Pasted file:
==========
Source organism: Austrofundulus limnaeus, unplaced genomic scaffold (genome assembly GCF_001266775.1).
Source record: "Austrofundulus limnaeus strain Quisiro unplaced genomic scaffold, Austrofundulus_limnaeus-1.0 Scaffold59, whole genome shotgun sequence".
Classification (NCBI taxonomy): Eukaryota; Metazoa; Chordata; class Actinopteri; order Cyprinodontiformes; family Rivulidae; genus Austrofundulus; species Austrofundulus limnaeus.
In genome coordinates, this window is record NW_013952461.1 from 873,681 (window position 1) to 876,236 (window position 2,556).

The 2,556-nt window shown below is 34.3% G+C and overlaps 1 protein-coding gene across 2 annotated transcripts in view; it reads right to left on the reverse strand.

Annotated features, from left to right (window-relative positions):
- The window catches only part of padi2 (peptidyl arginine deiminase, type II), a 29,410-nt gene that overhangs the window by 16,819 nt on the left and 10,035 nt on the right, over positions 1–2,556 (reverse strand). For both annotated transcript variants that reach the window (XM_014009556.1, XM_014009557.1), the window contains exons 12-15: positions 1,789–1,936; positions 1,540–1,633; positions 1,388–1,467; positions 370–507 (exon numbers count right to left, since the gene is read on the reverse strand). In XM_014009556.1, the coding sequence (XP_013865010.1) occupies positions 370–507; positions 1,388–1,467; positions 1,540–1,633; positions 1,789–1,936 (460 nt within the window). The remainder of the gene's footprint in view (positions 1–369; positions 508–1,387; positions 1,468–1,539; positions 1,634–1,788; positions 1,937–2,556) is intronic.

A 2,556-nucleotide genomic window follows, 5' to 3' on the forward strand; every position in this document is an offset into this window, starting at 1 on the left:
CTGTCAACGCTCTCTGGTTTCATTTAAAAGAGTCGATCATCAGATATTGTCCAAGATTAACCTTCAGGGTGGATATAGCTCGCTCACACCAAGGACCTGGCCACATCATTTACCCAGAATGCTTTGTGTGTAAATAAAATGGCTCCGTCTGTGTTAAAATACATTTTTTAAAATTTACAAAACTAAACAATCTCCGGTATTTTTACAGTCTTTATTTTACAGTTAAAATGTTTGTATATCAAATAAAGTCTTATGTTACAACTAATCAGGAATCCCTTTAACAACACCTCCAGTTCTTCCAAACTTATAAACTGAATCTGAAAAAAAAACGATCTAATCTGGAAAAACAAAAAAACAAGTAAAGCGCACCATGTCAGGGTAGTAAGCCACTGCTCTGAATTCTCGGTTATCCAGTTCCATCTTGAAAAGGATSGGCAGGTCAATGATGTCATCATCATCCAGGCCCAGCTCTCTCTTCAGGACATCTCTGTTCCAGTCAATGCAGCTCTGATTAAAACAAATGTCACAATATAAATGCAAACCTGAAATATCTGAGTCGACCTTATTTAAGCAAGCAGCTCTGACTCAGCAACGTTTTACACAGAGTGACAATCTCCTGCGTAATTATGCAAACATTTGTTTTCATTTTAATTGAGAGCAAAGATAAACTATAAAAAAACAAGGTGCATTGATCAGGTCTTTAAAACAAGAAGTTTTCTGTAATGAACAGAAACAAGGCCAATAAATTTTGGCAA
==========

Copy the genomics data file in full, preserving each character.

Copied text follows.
Source organism: Austrofundulus limnaeus, unplaced genomic scaffold (genome assembly GCF_001266775.1).
Source record: "Austrofundulus limnaeus strain Quisiro unplaced genomic scaffold, Austrofundulus_limnaeus-1.0 Scaffold59, whole genome shotgun sequence".
Classification (NCBI taxonomy): Eukaryota; Metazoa; Chordata; class Actinopteri; order Cyprinodontiformes; family Rivulidae; genus Austrofundulus; species Austrofundulus limnaeus.
In genome coordinates, this window is record NW_013952461.1 from 873,681 (window position 1) to 876,236 (window position 2,556).

The 2,556-nt window shown below is 34.3% G+C and overlaps 1 protein-coding gene across 2 annotated transcripts in view; it reads right to left on the reverse strand.

Annotated features, from left to right (window-relative positions):
- The window catches only part of padi2 (peptidyl arginine deiminase, type II), a 29,410-nt gene that overhangs the window by 16,819 nt on the left and 10,035 nt on the right, over positions 1–2,556 (reverse strand). For both annotated transcript variants that reach the window (XM_014009556.1, XM_014009557.1), the window contains exons 12-15: positions 1,789–1,936; positions 1,540–1,633; positions 1,388–1,467; positions 370–507 (exon numbers count right to left, since the gene is read on the reverse strand). In XM_014009556.1, the coding sequence (XP_013865010.1) occupies positions 370–507; positions 1,388–1,467; positions 1,540–1,633; positions 1,789–1,936 (460 nt within the window). The remainder of the gene's footprint in view (positions 1–369; positions 508–1,387; positions 1,468–1,539; positions 1,634–1,788; positions 1,937–2,556) is intronic.

A 2,556-nucleotide genomic window follows, 5' to 3' on the forward strand; every position in this document is an offset into this window, starting at 1 on the left:
CTGTCAACGCTCTCTGGTTTCATTTAAAAGAGTCGATCATCAGATATTGTCCAAGATTAACCTTCAGGGTGGATATAGCTCGCTCACACCAAGGACCTGGCCACATCATTTACCCAGAATGCTTTGTGTGTAAATAAAATGGCTCCGTCTGTGTTAAAATACATTTTTTAAAATTTACAAAACTAAACAATCTCCGGTATTTTTACAGTCTTTATTTTACAGTTAAAATGTTTGTATATCAAATAAAGTCTTATGTTACAACTAATCAGGAATCCCTTTAACAACACCTCCAGTTCTTCCAAACTTATAAACTGAATCTGAAAAAAAAACGATCTAATCTGGAAAAACAAAAAAACAAGTAAAGCGCACCATGTCAGGGTAGTAAGCCACTGCTCTGAATTCTCGGTTATCCAGTTCCATCTTGAAAAGGATSGGCAGGTCAATGATGTCATCATCATCCAGGCCCAGCTCTCTCTTCAGGACATCTCTGTTCCAGTCAATGCAGCTCTGATTAAAACAAATGTCACAATATAAATGCAAACCTGAAATATCTGAGTCGACCTTATTTAAGCAAGCAGCTCTGACTCAGCAACGTTTTACACAGAGTGACAATCTCCTGCGTAATTATGCAAACATTTGTTTTCATTTTAATTGAGAGCAAAGATAAACTATAAAAAAACAAGGTGCATTGATCAGGTCTTTAAAACAAGAAGTTTTCTGTAATGAACAGAAACAAGGCCAATAAATTTTGGCAA